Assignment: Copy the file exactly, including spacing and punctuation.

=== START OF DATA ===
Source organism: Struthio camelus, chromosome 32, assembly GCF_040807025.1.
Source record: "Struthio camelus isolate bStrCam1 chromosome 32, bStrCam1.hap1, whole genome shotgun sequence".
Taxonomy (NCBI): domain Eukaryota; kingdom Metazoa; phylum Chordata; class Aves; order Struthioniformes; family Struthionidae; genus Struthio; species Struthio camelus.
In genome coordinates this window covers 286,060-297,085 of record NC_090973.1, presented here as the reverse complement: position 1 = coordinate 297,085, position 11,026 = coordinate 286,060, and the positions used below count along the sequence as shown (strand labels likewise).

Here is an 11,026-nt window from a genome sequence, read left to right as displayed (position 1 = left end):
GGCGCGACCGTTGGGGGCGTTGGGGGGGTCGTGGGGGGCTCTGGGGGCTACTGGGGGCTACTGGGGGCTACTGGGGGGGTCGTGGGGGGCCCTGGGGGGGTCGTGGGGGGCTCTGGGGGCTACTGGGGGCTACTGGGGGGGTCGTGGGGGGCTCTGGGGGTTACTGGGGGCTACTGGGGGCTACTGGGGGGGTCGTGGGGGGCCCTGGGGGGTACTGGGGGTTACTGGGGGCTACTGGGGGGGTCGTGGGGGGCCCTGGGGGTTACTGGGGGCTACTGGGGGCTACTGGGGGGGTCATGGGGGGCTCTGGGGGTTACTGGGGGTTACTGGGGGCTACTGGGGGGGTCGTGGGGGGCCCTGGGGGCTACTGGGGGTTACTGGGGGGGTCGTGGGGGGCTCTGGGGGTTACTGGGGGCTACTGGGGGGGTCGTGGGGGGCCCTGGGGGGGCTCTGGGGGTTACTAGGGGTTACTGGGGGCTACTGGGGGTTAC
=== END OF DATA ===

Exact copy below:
Source organism: Struthio camelus, chromosome 32, assembly GCF_040807025.1.
Source record: "Struthio camelus isolate bStrCam1 chromosome 32, bStrCam1.hap1, whole genome shotgun sequence".
Taxonomy (NCBI): domain Eukaryota; kingdom Metazoa; phylum Chordata; class Aves; order Struthioniformes; family Struthionidae; genus Struthio; species Struthio camelus.
In genome coordinates this window covers 286,060-297,085 of record NC_090973.1, presented here as the reverse complement: position 1 = coordinate 297,085, position 11,026 = coordinate 286,060, and the positions used below count along the sequence as shown (strand labels likewise).

Here is an 11,026-nt window from a genome sequence, read left to right as displayed (position 1 = left end):
GGCGCGACCGTTGGGGGCGTTGGGGGGGTCGTGGGGGGCTCTGGGGGCTACTGGGGGCTACTGGGGGCTACTGGGGGGGTCGTGGGGGGCCCTGGGGGGGTCGTGGGGGGCTCTGGGGGCTACTGGGGGCTACTGGGGGGGTCGTGGGGGGCTCTGGGGGTTACTGGGGGCTACTGGGGGCTACTGGGGGGGTCGTGGGGGGCCCTGGGGGGTACTGGGGGTTACTGGGGGCTACTGGGGGGGTCGTGGGGGGCCCTGGGGGTTACTGGGGGCTACTGGGGGCTACTGGGGGGGTCATGGGGGGCTCTGGGGGTTACTGGGGGTTACTGGGGGCTACTGGGGGGGTCGTGGGGGGCCCTGGGGGCTACTGGGGGTTACTGGGGGGGTCGTGGGGGGCTCTGGGGGTTACTGGGGGCTACTGGGGGGGTCGTGGGGGGCCCTGGGGGGGCTCTGGGGGTTACTAGGGGTTACTGGGGGCTACTGGGGGTTAC